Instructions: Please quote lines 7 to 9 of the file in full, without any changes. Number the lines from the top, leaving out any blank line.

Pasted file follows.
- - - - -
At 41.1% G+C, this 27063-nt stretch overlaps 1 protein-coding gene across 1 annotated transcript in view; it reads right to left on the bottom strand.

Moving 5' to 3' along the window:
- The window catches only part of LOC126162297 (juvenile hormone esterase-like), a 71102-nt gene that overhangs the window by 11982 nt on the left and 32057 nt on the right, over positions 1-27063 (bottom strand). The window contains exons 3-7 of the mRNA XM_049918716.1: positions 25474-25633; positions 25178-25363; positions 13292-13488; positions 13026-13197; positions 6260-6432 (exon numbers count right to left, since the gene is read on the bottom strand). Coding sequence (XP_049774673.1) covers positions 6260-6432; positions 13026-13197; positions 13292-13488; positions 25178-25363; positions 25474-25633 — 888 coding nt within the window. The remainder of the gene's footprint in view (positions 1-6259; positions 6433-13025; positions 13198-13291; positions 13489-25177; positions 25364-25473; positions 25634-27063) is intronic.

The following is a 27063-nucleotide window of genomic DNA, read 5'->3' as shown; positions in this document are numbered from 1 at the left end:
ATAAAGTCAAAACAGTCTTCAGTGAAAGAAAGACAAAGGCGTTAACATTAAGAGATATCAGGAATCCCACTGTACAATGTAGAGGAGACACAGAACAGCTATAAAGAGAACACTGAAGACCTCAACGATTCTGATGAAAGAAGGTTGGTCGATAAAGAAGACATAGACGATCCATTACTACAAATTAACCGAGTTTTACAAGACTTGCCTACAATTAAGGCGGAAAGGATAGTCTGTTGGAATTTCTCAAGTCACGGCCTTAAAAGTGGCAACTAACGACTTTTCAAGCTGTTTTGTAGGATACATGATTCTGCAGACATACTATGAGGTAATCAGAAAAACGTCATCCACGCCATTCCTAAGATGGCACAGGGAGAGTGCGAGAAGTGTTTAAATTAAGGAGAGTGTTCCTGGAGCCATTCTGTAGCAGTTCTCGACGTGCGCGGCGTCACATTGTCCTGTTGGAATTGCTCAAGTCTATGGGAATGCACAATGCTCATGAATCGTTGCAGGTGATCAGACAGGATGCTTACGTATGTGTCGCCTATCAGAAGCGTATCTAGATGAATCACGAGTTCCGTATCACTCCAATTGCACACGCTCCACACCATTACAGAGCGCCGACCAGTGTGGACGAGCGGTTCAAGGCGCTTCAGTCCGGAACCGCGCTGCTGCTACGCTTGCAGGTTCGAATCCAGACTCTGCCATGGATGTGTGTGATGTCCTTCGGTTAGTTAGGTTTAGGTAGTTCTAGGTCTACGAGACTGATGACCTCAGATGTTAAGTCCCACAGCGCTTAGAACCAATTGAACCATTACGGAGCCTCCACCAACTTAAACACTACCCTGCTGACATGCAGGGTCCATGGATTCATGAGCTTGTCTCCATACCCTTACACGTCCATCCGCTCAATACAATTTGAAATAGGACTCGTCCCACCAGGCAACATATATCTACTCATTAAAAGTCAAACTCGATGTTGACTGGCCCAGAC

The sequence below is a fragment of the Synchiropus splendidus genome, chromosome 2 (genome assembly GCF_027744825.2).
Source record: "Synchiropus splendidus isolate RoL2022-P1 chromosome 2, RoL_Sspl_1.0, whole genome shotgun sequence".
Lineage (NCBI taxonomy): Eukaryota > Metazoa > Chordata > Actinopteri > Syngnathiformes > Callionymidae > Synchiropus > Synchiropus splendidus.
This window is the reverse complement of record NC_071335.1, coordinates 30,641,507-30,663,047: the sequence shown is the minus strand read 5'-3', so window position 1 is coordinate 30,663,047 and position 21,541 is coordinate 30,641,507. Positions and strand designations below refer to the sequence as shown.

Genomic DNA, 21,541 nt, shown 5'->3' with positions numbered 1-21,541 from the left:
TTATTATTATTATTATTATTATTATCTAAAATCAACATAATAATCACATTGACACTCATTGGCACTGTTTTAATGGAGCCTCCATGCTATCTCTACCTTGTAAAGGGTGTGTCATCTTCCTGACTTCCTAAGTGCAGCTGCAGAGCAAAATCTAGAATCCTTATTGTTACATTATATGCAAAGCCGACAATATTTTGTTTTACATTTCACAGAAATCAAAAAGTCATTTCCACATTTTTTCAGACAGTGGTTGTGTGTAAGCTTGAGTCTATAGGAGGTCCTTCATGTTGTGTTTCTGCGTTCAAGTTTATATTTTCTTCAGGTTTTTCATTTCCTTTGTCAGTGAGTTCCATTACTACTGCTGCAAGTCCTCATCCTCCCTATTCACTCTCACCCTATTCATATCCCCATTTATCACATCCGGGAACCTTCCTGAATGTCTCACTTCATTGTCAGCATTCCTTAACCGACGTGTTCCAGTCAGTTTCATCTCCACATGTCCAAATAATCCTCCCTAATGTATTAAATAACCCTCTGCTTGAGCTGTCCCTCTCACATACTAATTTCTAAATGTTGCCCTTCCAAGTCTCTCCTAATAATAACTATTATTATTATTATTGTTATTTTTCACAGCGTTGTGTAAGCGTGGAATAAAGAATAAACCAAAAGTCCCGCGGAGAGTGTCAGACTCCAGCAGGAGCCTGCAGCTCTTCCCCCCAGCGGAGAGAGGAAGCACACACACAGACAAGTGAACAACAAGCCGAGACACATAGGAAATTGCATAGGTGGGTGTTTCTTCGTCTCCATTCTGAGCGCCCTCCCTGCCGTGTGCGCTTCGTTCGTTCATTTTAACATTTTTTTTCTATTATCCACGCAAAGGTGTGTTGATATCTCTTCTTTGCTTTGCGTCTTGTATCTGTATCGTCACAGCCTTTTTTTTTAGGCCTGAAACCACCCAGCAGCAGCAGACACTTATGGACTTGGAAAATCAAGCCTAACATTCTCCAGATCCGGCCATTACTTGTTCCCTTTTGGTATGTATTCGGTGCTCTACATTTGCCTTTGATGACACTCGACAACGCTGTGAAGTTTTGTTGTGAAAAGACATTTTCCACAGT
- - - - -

Source record: "Synchiropus splendidus isolate RoL2022-P1 chromosome 2, RoL_Sspl_1.0, whole genome shotgun sequence".
Lineage (NCBI taxonomy): Eukaryota > Metazoa > Chordata > Actinopteri > Syngnathiformes > Callionymidae > Synchiropus > Synchiropus splendidus.
This window is the reverse complement of record NC_071335.1, coordinates 30,641,507-30,663,047: the sequence shown is the minus strand read 5'-3', so window position 1 is coordinate 30,663,047 and position 21,541 is coordinate 30,641,507. Positions and strand designations below refer to the sequence as shown.